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Monday, 11 February, 2019

What does the concept of well-being mean in the horse?

Animal welfare has been arousing scientists and general public’s interest for a few decades. What does this concept really mean and what can we do to improve the well-being of our horse?

1. The concept of well-being

Well-being is a concept that is difficult to define. For some it comes down to a life in the meadow, for others to a life in stable with a lot of care and finally others will situate it to a ride without constraint.

Well-being can be considered as "the state of complete mental and physical health of the animal that results from the satisfaction of his essential physiological and behavioral needs and his ability to adapt to his environment" (ANSES, 2014).

It is currently accepted that well-being begins primarily with good physical condition. Five elements aim to promote the welfare of farmed animals:

  • Do not suffer from hunger, thirst,
  • Do not suffer from discomfort related to physical constraints (e.g. confinement),
  • Be free from pain, injury and illness,
  • Have the possibility of expressing behaviors specific to the species
  • Be protected from fear and distress.

2. How to evaluate the well-being of horses?

Animal welfare is a complex multifactorial state. It is divided into 4 main principles: food, accommodation, health and behavior. Its evaluation requires assessing different criteria using indicators. There are 3 types of indicators: health, behavioral and physiological indicators. Well-being is assessed in a horse at rest but also at work.

2.1. Horse at rest

    a. Adapted feeding and watering

Fodder should be the main constituent of the ration. The optimal amount to bring in hay is 2% of the live weight (LW) of the horse in kg of dry matter (DM) - about 10kg for a horse of 500kg that is not overweight - to allow consumption distributed over the day, without exceeding 4-6 hours of fasting. Low daily amounts of hay increase the risk of colic, ulcers and stereotypies. Find here our article on “how to feed a horse well?” and our advice to manage a stable horse.

Whatever the distribution system, it is necessary to check that the horse has access to clean water at all times. A horse drinks about 5L of water per 100 kg live weight per day. This consumption can go up to 60 liters per day. The consumption varies according to the temperature, the type of food or the physiological state. Exercises also induce significant losses of water. For example a horse performing intense exercises in hot and humid conditions will lose between 10 and 15 liters of water per hour.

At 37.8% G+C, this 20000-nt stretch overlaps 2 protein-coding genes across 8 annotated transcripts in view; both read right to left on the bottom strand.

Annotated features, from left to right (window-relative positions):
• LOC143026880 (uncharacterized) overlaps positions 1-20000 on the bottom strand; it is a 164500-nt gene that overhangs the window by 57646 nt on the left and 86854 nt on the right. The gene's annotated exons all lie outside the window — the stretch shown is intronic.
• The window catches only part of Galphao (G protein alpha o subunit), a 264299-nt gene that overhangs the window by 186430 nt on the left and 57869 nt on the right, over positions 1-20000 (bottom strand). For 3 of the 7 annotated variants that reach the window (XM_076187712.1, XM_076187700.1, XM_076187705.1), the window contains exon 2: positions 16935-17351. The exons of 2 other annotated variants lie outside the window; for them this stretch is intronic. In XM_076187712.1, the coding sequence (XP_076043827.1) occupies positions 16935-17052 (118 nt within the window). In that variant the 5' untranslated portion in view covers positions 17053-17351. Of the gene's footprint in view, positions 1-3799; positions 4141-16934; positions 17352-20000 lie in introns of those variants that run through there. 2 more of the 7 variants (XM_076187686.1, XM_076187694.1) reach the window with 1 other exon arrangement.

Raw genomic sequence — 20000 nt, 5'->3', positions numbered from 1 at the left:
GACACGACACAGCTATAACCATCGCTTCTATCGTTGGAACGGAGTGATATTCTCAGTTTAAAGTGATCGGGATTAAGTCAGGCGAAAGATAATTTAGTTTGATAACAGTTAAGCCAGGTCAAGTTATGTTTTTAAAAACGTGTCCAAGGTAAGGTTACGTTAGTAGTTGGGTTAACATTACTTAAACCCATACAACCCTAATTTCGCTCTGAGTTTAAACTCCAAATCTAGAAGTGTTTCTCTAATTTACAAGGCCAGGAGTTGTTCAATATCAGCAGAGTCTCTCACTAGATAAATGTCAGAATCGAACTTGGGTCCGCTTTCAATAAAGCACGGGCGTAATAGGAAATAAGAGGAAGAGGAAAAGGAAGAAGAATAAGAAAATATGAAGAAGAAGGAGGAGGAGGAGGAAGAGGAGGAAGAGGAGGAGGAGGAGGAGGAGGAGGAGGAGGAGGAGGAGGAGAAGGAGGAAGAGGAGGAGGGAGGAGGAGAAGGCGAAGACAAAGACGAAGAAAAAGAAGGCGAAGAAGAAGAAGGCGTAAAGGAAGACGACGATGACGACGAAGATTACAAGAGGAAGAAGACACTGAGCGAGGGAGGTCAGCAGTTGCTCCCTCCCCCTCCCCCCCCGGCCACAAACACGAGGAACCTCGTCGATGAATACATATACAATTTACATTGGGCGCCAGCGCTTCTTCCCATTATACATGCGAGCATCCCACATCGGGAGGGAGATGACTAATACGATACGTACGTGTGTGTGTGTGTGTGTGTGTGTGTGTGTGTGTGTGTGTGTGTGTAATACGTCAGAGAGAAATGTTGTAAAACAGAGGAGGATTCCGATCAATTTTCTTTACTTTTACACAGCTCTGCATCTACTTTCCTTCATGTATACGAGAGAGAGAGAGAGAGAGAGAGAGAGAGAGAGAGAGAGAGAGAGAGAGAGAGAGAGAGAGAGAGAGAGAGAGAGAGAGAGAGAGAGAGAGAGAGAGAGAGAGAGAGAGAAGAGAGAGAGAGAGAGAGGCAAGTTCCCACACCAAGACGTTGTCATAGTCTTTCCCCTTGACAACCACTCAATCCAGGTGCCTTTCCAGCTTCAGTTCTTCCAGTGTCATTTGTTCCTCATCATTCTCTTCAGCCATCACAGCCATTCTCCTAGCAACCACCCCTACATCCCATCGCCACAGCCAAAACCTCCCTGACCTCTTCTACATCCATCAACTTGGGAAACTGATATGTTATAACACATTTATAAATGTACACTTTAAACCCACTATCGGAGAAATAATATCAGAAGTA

How to act on well-being via the food distribution?

Ideally, the horses should have as much hay as they want to eat their daily ration in 15 to 16 hours without the amount ingested exceeding their normal ration. For that, it is possible either to multiply the distributions, or to limit the accessibility with hayracks or with nets of hay.

For the distribution of concentrates, the ideal is to multiply the meals. Studies have shown that automatic distribution of concentrates reduces the excitement of horses when distributing and thus helps to limit the development of gastric ulcers. If the distribution is manual, care should be taken to do it as quickly as possible so that the last horse served does not have too much time to secrete stomach acid in his empty stomach. Functional wheelbarrows, accessible feeders and well-identified rations contribute to rapid distribution.

b. Accommodation

It is necessary to provide the horse with a clean, dry and secure space for rest whether inside or outside. If he lives inside, the stable must be big enough for the horse to move, roll, and lie down without getting hurt. The litter must be maintained and in sufficient quantity, whatever the type of litter (straw, wood shavings or mattress...). Under no circumstances should the soil be seen and the litter must be dry.

Inside and outside, it is important to take into account the thermal comfort zone of the horse (between + 5°C and + 25°C for unclipped horses in temperate regions). If necessary, do not hesitate to provide him with a blanket or a shelter especially in winter. Also do not hesitate to take a look at our article "Choosing the proper blanket". You will find all our tips to help you enjoy winter.

It is also necessary to monitor the horse's environment. Humidity should be reasonable and between 40% and 70%, adequate ventilation and sufficient lighting.

How to improve the comfort of the horse in the stable?

Stables are confined spaces and opportunities to get hurt are abundant. In order to limit injuries, the use of a shock absorbing coating on the wall is appreciable and even essential for the most nervous horses. Lying down is unanimously recognized as a sign of well-being of the horse. The installation of a rubber coating on the floor of the stable insulates it thermally and its flexibility gives it a comfort, which encourages the horse to lie down peacefully.

Finally, the behavior of people in stables has a direct impact on the welfare of horses. Calm people who are attentive to the needs of horses are the keystone of a relaxed atmosphere and pleasant stables.

  c. Behavior

It is important to verify that the horse expresses the social behaviors and normal behaviors of the species.

The horse must be able to interact with his congeners whether by total, olfactory, visual or auditory contact. He must also trot, gallop freely without being at work with access to a relaxation area: paddock or meadow. Whether the horse is at work or not, and whatever the type and level of this work, it is recommended to let the horses out on average at least 2h/day, if they are housed in stables.